DEAR ABBY: My mother-in-law was diagnosed with dementia more than a year ago. She lives alone and can no longer do anything for herself. She can no longer climb stairs, which means she can't get to her bed, shower or do laundry, and it takes her hours to dress herself. She also needs help getting and remembering to take her medications.
Because Mom can't drive, she can't get to the store, the bank or anywhere else unless one of her kids takes her. She does nothing all day but watch TV and eat sweets.
When do her kids stop treating her like a toddler and start treating her with dignity? She clearly needs assistance, whether it's a couple of days a week of companionship or an assisted-living center. She doesn't want to go, but when is it time to do what's best for her and stop listening to what she says she wants? Her kids are afraid to make her mad, so this poor woman is withering away in her two-story home -- lonely, smelly, sad and depressed.
I would move her into our home if we had a place for her, but we don't. What can be done for an elderly person who obviously can't take care of herself, but "fakes" it so her kids won't put her "in a home"? -- HEARTBROKEN DAUGHTER-IN-LAW
DEAR HEARTBROKEN: Please accept my sympathy. Your letter is timely, because September marks the inauguration of World Alzheimer's Month.
Accepting the realities of dementia or Alzheimer's disease can be difficult for families, especially when the person with the disease has lost the ability to safely live alone or make sound decisions.
When this happens, families must take steps to ensure that their loved one is safe and healthy. This may involve bringing care into the home or exploring other living options. Fortunately, most communities offer resources that can help, including home-delivered meal programs, in-home care, assisted-living and residential memory care.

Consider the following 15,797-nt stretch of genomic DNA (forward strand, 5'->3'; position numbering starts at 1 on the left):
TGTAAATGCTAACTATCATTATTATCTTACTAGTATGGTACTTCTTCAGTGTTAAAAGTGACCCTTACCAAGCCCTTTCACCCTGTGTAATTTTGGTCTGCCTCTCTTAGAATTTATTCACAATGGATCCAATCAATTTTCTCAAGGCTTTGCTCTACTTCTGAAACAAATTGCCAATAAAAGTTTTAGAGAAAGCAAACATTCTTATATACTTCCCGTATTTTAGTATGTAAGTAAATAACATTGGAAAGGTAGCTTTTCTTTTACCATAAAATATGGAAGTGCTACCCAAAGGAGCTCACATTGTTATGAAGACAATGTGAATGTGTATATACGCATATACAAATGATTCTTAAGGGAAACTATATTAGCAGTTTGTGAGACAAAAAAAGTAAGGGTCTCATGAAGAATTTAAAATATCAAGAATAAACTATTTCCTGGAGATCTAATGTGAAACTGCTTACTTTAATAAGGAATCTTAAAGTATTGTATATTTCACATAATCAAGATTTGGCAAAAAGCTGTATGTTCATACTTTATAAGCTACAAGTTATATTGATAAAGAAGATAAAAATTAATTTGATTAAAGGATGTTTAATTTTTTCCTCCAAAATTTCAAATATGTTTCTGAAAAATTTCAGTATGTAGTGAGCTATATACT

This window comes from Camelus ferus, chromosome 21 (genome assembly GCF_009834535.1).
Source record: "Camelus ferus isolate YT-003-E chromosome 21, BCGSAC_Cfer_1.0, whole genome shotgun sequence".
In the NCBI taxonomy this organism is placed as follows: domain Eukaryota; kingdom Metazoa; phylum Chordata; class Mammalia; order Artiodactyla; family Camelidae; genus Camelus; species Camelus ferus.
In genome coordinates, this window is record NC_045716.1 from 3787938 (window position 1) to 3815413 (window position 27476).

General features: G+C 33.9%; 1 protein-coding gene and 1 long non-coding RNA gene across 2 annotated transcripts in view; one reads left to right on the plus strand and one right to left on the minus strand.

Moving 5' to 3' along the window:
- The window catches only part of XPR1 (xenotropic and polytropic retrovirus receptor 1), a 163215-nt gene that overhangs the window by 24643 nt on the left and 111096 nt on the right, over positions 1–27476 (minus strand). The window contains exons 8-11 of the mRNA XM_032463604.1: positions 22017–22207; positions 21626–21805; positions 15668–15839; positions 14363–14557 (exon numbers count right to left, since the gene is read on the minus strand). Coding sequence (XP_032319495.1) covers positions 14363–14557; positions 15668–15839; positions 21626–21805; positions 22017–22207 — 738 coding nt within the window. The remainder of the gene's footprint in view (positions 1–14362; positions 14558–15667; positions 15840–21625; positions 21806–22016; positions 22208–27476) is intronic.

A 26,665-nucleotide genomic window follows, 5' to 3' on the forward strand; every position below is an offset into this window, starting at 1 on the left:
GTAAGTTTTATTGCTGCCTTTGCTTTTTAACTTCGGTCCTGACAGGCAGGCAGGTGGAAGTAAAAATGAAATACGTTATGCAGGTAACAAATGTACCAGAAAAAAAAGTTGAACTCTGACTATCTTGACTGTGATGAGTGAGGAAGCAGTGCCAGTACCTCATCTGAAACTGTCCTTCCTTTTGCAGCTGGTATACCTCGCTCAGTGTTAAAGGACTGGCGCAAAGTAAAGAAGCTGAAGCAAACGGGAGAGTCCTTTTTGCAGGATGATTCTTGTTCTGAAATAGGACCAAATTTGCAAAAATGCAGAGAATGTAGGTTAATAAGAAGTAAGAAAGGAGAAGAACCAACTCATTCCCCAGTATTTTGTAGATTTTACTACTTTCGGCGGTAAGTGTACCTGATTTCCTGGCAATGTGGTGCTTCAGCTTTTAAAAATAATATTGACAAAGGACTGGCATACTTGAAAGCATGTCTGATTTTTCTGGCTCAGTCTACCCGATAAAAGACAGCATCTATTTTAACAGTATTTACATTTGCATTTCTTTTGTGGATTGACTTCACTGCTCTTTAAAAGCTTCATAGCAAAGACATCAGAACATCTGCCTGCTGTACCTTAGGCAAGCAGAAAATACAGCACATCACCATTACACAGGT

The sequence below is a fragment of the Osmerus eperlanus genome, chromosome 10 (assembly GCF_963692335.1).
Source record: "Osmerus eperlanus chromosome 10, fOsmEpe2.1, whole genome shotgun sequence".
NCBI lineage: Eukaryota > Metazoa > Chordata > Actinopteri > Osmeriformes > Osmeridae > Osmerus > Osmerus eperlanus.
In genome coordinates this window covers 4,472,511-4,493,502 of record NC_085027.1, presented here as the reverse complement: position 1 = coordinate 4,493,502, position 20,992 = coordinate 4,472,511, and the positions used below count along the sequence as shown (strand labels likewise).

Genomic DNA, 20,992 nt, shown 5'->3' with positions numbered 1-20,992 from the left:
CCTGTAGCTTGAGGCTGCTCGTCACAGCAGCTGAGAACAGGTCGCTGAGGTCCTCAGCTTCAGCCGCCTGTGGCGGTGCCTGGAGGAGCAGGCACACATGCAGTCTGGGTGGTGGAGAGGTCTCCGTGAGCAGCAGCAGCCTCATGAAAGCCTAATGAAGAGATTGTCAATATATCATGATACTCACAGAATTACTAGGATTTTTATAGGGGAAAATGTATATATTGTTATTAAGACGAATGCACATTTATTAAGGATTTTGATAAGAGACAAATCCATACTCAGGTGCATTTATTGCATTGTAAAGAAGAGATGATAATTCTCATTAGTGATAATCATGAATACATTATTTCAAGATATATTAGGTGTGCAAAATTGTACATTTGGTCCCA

Because you are rightfully concerned about your mother-in-law's well-being, call a family meeting and discuss care options. The Alzheimer's Association has a consultation program that helps families navigate through these complex situations. It offers emotional support, needs assessment and information about local resources. To speak with a care consultant, call the Alzheimer's Association's toll-free, 24/7 helpline at 800-272-3900.
DEAR ABBY: I have been with my love for more than five years. Our lives have not been easy, but whose has? God decided to bless us with a little one while we were still too young, but we work hard to provide the best for our blessing.
Somewhere down the road the romance disappeared. I often wonder if he despises me for getting pregnant or for keeping our son. My love had big plans and still does, but he seems miserable. I know I can't force him to make the effort to change his own life and pursue his dreams.
I miss my friend, the person who wanted to be near me, hold my hand and hold me tight. Despite all my attempts to talk, nothing changes. Is it over? -- ROMANTICIZING ROMANCE IN DALLAS
DEAR R.R.: As the saying goes, "It isn't over 'til it's over." The man you love may be unhappy that his life took an unexpected turn, but he's still with you and that says a lot. Because he won't talk out his feelings with you and appears to have withdrawn, remind him that you love him, want him to be happy and encoutrage him to talk to a licensed therapist to help him get his future back on track. It will be money and time well spent.
Good advice for everyone -- teens to seniors -- is in "The Anger in All of Us and How to Deal With It." To order, send a business-size, self-addressed envelope, plus check or money order for $6 (U.S. funds only) to: Dear Abby -- Anger Booklet, P.O. Box 447, Mount Morris, IL 61054-0447. (Postage is included in the price.)